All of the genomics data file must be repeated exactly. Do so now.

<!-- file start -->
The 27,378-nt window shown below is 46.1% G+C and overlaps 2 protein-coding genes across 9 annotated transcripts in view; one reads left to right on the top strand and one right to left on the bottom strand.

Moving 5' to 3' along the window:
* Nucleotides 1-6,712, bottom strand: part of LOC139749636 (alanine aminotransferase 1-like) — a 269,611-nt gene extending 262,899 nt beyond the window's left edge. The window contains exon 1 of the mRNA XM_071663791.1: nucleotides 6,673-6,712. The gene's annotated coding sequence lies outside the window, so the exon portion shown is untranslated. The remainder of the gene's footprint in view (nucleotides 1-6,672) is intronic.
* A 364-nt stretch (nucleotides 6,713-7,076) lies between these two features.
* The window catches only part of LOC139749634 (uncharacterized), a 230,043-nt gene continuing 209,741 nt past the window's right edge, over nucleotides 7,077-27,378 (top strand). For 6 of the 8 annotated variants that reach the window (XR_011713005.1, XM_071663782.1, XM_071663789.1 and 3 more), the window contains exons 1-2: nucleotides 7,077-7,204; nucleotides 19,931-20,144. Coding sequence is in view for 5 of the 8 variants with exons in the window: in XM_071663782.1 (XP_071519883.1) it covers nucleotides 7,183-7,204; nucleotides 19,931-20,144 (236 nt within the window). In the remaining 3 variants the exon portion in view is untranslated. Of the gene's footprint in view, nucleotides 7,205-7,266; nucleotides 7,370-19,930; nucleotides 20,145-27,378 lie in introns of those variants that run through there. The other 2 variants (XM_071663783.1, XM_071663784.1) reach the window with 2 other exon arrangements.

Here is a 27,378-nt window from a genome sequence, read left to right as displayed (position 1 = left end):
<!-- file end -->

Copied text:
The 27,378-nt window shown below is 46.1% G+C and overlaps 2 protein-coding genes across 9 annotated transcripts in view; one reads left to right on the top strand and one right to left on the bottom strand.

Moving 5' to 3' along the window:
* Nucleotides 1-6,712, bottom strand: part of LOC139749636 (alanine aminotransferase 1-like) — a 269,611-nt gene extending 262,899 nt beyond the window's left edge. The window contains exon 1 of the mRNA XM_071663791.1: nucleotides 6,673-6,712. The gene's annotated coding sequence lies outside the window, so the exon portion shown is untranslated. The remainder of the gene's footprint in view (nucleotides 1-6,672) is intronic.
* A 364-nt stretch (nucleotides 6,713-7,076) lies between these two features.
* The window catches only part of LOC139749634 (uncharacterized), a 230,043-nt gene continuing 209,741 nt past the window's right edge, over nucleotides 7,077-27,378 (top strand). For 6 of the 8 annotated variants that reach the window (XR_011713005.1, XM_071663782.1, XM_071663789.1 and 3 more), the window contains exons 1-2: nucleotides 7,077-7,204; nucleotides 19,931-20,144. Coding sequence is in view for 5 of the 8 variants with exons in the window: in XM_071663782.1 (XP_071519883.1) it covers nucleotides 7,183-7,204; nucleotides 19,931-20,144 (236 nt within the window). In the remaining 3 variants the exon portion in view is untranslated. Of the gene's footprint in view, nucleotides 7,205-7,266; nucleotides 7,370-19,930; nucleotides 20,145-27,378 lie in introns of those variants that run through there. The other 2 variants (XM_071663783.1, XM_071663784.1) reach the window with 2 other exon arrangements.

Here is a 27,378-nt window from a genome sequence, read left to right as displayed (position 1 = left end):